Sunday, September 30, 2012

I Find This Film Guilty of Stupidity: "High Crimes" (2002)

I went to my local video store with a list of films I needed for a future column. I decided on the seven videos for seven days for seven bucks special, grabbed them all, and headed home. While my sons enjoyed "There Goes a Motorcycle" for the 958th time, I unloaded the rest of the videos. "High Crimes"? This was supposed to be "Iris." I called the video store, realizing that the clerk had mixed up "Iris"'s number (40850), and gave me (40805)- "High Crimes." I will go pick up "Iris" tomorrow, but I figured "what the hell, free video." Once again, fate has dealt me a cruel blow.

Claire (Ashley Judd) is a flamboyant defense attorney trying to have a baby with hubby Tom (Jim Caviezel). One night, strolling along, Tom is arrested by the FBI for multiple murders in El Salvador in 1988. Turns out Tom is really Ron, an ex-Marine who was in El Salvador in 1988, but he did not kill those people. Tom blames the crime on his superior, the killings were part of a terrorist interrogation raid gone wrong. Claire moves close to the Marine base where Tom is being held for court-martial. She hires boozy ex-Marine lawyer Charlie (Morgan Freeman) to help her and their military attorney (Adam Scott) get Tom off.

From this slapdash opening, rewind films like "A Few Good Men" and "The General's Daughter" in your head. Of course, Tom's arrest is part of a giant nationwide military cover-up, as the defense team is physically attacked but never killed, all while trying to prove Tom's innocence. Wait after the false ending for the big whoopdee-doo, gasp out loud, oh my heart, palm to your gaping open mouth surprise ending.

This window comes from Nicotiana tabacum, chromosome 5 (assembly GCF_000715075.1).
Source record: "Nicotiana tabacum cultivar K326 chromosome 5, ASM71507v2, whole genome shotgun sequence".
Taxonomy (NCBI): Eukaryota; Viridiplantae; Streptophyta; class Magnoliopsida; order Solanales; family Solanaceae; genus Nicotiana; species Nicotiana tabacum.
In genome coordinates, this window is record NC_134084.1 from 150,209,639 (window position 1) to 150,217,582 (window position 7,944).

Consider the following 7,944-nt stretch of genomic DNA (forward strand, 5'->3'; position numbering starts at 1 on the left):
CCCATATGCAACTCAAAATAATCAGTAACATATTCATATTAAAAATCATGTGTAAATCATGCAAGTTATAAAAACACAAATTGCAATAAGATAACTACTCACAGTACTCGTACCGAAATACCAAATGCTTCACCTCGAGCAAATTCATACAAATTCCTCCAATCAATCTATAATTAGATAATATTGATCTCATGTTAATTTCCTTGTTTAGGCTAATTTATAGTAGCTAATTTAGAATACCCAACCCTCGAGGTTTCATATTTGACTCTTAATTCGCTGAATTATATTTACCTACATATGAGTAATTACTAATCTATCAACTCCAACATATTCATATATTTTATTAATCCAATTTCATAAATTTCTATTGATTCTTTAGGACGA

Much like "The General's Daughter," "High Crimes" gets little right about the military. I don't know about the background of the novel's author, or the screenwriters, but going on my two decades growing up on military bases around the world, and attending a number of court-martials in high school as part of a fleeting interest in a law career, I do not see a whole lot of research going into the film's portrait of military justice.

Also much like "The General's Daughter," this film hates the military. All the Marines here are trained killers who could flip out at any moment and do "what they were trained to do." Claire arrives, and suddenly has the run of the base...literally, at one point she takes to jogging around the base visiting the military lawyer. In all my years, I never saw any civilian lawyers taking a trot through base housing and calling on unsuspecting personnel. Claire also receives the fastest base pass in military history. She tries her gruff civilian manner in military court, something else no civilian lawyer I saw would try.

Ashley Judd and Jim Caviezel spend most of the film crying at each other. They have no chemistry, and overplay their parts. Hmmm...the boozy over the hill lawyer who gets that one big case to redeem himself, where have I seen this role before...oh, yeah, every network television and filmed legal drama from the last twenty years. Freeman plays the part, but this role is something anyone could do, why did Freeman sign up for this? Amanda Peet stops in to play peek-a-boob with an open shirt and colorful panties before calling in her role as "the successful attorney's hot flaky sister."

Franklin's direction is certainly pretty to look at, but he spends too much time right in Judd's face. Normally, I do not mind, but could we pull the camera back? I wanted lots of screen room so I could watch the Plot Convenience Police storm in and arrest the cast for Premeditated Leaps in Logic. This is one of the silliest scripts I have ever seen filmed. Coincidences that periodically stunned me into hysterical blindness, stock characters whose lines I was able to mouth along with the actors, and less accurate portrayals of the military than yesterday's "Beetle Bailey" comic strip. Throw in the globe hopping evil General (Bruce Davison), who is always just two hours from Claire, close enough to have lots of hushed and threatening conversations, and you have one loser of a movie.

"High Crimes" is so desperate to make you feel warm and fuzzy for the heroes, it makes the villains all the more evil. In the process, it bored me stupid whenever I could recover from my uncontrollable fits of laughter. It is a shame when such a good cast get shanghaied into a ludicrous flick. "High Crimes" for low times, I have got to get this thing out of my apartment and back to the store... (*) out of five stars.